Online Sidebar: Creating an Internal Assessment Center

By Adrienne Fox Aug 1, 2013

For 15 years, Buddy Hall used a variety of assessments at Darden Restaurants Inc., which owns and operates Red Lobster, Olive Garden, LongHorn Steakhouse, The Capital Grille and four other restaurant groups. Two years ago, he decided to streamline the process by creating an in-house assessment center.

“We had different assessments through different vendors for different purposes,” says Hall, vice president of HR at Darden. “We needed an integrated assessment architecture for our critical jobs in operations and the restaurant support center. Most important, we wanted an assessment with good predictive value and validity.”

To create an internal assessment center, the 185,000-employee organization needed expert staff with time and resources to design, validate and implement the tools. It took 18 months for Hall and his team to conduct a job analysis that served as the foundation for the assessments. They used on-the-job observations, interviews, surveys and focus groups to gather the skills necessary for leadership, and they benchmarked those skills against existing retail restaurant assessments. The analysis produced a leadership competency model.

“We factored cost, duration, candidate experience and insights gleaned for selection and development,” Hall says. “At the lower end of cost and time, we created individual contributor assessments. At the higher end are the senior executive assessments, which are a battery of cognitive ability, personality, business simulation, structured interviews, videotapes and presentations.” The shelf life for the content is generally three to five years, he says, but some cosmetic updates can be made in the interim to reflect changes in the business or the industry.

At the director level and higher, assessments take 12 hours. Candidates experience a four-hour online simulation, then make a strategic presentation followed by a structured interview with a trained assessor. Candidates also complete online cognitive and personality tests as well as participate in career aspiration interviews. Darden conducts about 200 leadership assessments a year.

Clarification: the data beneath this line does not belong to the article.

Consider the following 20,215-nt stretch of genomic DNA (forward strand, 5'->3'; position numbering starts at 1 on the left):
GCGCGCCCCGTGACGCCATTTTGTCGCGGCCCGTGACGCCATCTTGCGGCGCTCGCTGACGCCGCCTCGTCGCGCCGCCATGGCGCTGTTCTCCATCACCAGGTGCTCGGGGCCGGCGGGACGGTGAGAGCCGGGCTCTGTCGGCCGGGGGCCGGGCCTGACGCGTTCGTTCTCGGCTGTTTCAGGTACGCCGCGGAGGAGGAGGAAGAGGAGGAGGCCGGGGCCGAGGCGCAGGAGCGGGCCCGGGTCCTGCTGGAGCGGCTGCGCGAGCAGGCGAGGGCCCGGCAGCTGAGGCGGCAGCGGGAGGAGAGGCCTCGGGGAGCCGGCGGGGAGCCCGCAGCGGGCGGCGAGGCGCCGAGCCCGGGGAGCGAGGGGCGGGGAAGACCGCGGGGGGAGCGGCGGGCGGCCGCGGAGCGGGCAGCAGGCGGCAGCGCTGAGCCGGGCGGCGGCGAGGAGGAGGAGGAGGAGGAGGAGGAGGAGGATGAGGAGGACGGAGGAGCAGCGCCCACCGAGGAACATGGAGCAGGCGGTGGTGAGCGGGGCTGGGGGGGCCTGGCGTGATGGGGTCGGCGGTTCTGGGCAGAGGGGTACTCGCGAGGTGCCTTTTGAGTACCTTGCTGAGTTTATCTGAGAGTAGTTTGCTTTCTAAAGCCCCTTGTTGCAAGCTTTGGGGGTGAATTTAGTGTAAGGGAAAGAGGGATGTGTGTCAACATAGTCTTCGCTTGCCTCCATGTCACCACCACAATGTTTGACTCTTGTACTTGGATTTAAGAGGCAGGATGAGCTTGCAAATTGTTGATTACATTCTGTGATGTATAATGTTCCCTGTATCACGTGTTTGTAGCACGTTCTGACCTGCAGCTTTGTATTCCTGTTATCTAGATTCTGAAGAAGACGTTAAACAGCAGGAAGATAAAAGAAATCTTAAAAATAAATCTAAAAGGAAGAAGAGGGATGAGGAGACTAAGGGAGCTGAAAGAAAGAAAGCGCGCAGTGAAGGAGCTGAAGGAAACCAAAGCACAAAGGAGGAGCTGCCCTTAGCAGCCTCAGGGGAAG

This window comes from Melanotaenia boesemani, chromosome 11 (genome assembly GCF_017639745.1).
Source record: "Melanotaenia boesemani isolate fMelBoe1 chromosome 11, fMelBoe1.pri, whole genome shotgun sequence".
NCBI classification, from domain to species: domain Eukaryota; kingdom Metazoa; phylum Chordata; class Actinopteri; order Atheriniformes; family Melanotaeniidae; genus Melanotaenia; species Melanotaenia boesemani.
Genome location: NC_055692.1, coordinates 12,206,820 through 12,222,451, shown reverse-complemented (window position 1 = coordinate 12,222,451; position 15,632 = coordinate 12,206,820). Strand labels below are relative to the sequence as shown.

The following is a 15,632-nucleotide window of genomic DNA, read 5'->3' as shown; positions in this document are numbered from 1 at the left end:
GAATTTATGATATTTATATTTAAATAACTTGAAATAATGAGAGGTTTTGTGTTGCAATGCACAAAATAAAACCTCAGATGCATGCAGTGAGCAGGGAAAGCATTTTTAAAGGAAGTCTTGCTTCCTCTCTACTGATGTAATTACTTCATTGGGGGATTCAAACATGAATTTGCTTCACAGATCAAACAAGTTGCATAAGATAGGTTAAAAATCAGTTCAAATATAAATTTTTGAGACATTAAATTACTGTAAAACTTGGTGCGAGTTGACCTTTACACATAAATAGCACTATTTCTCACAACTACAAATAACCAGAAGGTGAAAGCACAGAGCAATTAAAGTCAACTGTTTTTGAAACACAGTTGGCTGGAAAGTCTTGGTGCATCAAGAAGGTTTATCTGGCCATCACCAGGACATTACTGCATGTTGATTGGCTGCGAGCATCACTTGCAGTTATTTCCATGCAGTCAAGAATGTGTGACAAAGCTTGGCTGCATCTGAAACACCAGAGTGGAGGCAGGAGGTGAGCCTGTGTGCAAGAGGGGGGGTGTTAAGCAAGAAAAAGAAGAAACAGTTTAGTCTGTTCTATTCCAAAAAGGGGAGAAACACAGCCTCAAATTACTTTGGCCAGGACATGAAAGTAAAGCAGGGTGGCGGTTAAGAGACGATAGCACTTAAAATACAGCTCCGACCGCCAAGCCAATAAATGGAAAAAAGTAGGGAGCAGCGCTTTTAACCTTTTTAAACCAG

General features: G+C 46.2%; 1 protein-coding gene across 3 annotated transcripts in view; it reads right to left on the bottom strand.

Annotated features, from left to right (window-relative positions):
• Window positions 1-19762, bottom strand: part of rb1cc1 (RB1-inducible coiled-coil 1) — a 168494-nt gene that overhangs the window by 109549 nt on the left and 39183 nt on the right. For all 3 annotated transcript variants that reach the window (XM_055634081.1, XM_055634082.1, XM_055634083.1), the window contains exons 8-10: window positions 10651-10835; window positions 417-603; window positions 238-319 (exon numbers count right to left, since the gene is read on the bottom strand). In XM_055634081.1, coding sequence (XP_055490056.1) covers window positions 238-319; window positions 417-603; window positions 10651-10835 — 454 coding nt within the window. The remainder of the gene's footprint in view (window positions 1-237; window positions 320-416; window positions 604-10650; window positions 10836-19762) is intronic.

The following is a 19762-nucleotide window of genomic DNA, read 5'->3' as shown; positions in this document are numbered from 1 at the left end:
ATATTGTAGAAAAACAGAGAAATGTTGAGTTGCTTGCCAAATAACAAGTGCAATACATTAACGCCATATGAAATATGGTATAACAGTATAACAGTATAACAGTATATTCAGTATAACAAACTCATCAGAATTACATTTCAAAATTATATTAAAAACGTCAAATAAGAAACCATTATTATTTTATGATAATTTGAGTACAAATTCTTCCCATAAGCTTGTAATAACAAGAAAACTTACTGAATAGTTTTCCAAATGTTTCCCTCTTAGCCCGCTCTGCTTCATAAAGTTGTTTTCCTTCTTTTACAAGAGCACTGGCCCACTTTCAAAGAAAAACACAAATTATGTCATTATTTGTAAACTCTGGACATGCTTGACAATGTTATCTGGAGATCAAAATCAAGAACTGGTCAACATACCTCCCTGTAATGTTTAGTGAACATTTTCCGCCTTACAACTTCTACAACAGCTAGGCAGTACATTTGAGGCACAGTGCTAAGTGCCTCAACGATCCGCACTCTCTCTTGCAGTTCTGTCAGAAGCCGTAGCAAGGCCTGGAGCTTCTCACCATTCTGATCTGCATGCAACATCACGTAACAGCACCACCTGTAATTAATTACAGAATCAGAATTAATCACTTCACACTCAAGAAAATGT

After a candidate completes the assessment, the HR team compares the results to the competency model for that level. “We look at the candidate’s results compared to the benchmarks of current employees,” Hall says. “We also draw insight from observable behaviors during the day and ask follow-up questions in the final interview.”

From time to time, Hall says he receives surprising results. “We try to understand the results either through probative interview questions or we investigate through past performance,” he says. “All of the pieces taken together are essential to make a better-informed decision in our hiring.”

How those pieces weigh in the final decision sometimes depends on whether the candidate is internal or external. “If I had an internal candidate with observed past performance against an external candidate with no observable data on past experience, I would give more weight of the assessment to the external candidate than I necessarily would for our internal candidate,” Hall says.

Two reports are generated—one for participants that contains skills mapping, observable behavior and development areas, and one for the HR department that includes raw data for workforce planning purposes.

Hall meets with the new leader to review the results. Together, they choose areas to focus on for development. For those hired from outside the organization, HR uses the report to inform the new hire’s onboarding.

On the organizational level, HR professionals look at aggregate data for strengths and weaknesses of the workforce. “These give us insights into development opportunities and succession planning,” Hall says.

The small sample size and short, two-year term of the new assessments haven’t provided enough data to draw hard returns on investment or other conclusions about predictability, according to Hall.

“When pursuing the possibility of creating a comprehensive assessment center, be very clear in what you are seeking to measure,” Hall advises. “Do the necessary due diligence on the vendor and the validity of the tool. Clearly communicate what the assessments are and what they are not, and how they should be used and how they shouldn’t be used, so as to benefit the individual and the organization. Recognize that assessments are one piece and are not the whole answer of who to hire or promote.”

Adrienne Fox is a contributing editor and former managing editor of HR Magazine.


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